Excessive sodium consumption is having a dire health impact on people around the world, killing about 1.65 million people globally each year from related cardiovascular diseases and stroke, according to a new study released Thursday.

The study published in the New England Journal of Medicine looked at a range of data sources and existing studies to determine that 1 in 10 cardiovascular deaths happen to people who consume more than 2,000 milligrams of sodium per day. As it turns out, 99.2 percent of people consume more than 2,000 milligrams of sodium per day worldwide.

“Excess dietary sodium intake exacts a tremendous toll on our societies and economies around the world,” said American Heart Association President Elliott Antman, M.D.

In the United States, almost 57,600 cardiovascular deaths per year were attributed to consuming more than 2,000 milligrams of sodium daily. Of those U.S. deaths, 61 percent were from cardiovascular heart disease and 17 percent were from stroke. The remaining 22 percent were other cardiovascular ailments.

Dr. Antman said because 75 percent of dietary sodium comes already added to prepackaged, processed and restaurant foods, it can be tough for Americans to lower their intake below the current average of 3,400 milligrams per day. The American Heart Association recommends eating no more than 1,500 milligrams of sodium per day.

“We need the help of food manufacturers, food processors and restaurant industries to help us make those changes to the food supply,” Dr. Antman said. “We have little problem rallying behind the need for tobacco control.  So too, we should simultaneously advocate for sodium reduction.”

The study, led by Dariush Mozaffarian, M.D., adjunct associate professor of epidemiology at Harvard and an AHA volunteer,  also found that 4 out of 5 deaths from excessive sodium intake occurred in low- to middle-income countries, and 2-in-5 deaths happened before age 70. Overall, cardiovascular deaths related to sodium intake was highest in the American state of Georgia, and lowest in Kenya.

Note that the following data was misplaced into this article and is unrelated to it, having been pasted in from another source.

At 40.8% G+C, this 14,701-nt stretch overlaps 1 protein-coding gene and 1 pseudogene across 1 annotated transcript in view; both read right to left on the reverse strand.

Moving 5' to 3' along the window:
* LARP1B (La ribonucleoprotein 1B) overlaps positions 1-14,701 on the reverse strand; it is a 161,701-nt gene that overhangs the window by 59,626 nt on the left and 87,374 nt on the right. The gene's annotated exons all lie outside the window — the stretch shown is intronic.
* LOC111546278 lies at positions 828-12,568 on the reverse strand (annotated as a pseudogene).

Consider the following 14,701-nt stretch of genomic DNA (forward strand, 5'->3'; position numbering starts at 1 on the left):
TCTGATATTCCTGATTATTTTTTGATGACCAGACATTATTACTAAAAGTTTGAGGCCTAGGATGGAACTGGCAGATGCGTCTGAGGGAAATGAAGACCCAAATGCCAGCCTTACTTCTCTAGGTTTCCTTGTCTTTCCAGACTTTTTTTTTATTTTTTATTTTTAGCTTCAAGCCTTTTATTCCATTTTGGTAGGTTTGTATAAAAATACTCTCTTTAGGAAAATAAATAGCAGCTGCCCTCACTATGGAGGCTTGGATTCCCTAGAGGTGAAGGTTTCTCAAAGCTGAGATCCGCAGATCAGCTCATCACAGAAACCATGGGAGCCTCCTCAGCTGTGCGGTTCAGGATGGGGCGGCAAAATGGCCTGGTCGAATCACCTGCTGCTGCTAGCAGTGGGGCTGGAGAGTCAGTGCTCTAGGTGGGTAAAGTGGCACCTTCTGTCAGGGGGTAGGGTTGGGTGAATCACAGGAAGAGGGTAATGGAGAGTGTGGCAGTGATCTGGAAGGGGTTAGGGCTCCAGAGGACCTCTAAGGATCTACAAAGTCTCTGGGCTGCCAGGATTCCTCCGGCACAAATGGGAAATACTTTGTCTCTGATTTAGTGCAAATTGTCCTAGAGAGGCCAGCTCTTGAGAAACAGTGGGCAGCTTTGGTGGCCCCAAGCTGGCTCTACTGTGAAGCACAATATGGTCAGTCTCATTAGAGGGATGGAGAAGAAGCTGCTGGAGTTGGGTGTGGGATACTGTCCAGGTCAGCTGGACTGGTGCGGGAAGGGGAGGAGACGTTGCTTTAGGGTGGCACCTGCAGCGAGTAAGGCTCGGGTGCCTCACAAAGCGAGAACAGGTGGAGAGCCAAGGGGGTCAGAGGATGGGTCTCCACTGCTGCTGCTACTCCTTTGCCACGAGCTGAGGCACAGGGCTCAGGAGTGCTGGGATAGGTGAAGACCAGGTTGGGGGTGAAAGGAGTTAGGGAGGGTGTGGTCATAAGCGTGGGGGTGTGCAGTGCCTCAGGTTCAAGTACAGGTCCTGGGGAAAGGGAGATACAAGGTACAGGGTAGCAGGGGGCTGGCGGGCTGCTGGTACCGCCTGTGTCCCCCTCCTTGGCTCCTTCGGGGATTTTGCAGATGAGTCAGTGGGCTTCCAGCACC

Meanwhile, a study called PURE which also was released Thursday questioned the link between excessive sodium intake and health risks. It said that only those with hypertension, the elderly, and people who consume more than 5,000 milligrams of sodium daily, should bother reducing their sodium consumption.

But Dr. Antman said observational studies like PURE could have skewed results from inaccurate measurements of sodium intake and the potential inclusion of people who are already sick. More potential issues have been detailed in the American Heart Association’s February 2014 Science Advisory.

“The bulk of the available evidence to date suggests that reduced sodium intake is associated with reduced blood pressure, which itself is associated with a reduction in cardiovascular events,” Dr. Antman said. “Along with improving overall diet, controlling weight, and increasing physical activity, lowering sodium intake is key to lowering blood pressure in the general population and improving blood pressure control in those with hypertension.

The AHA recently launched a new campaign to help consumer lower their sodium intake, and recently, more than 30 leading scientists affirmed that the full scope of the evidence continues to anchor the scientific basis for reducing sodium intake.

“We need the help of food manufacturers, food processors and restaurant industries to help us make those changes to the food supply,” Dr. Antman said. “We cannot afford to tarry any longer and continue to do a disservice to the public’s health by inadequate action, given that the weight of the evidence indicates the substantive public health benefits and healthcare cost savings that would result from sodium reduction.”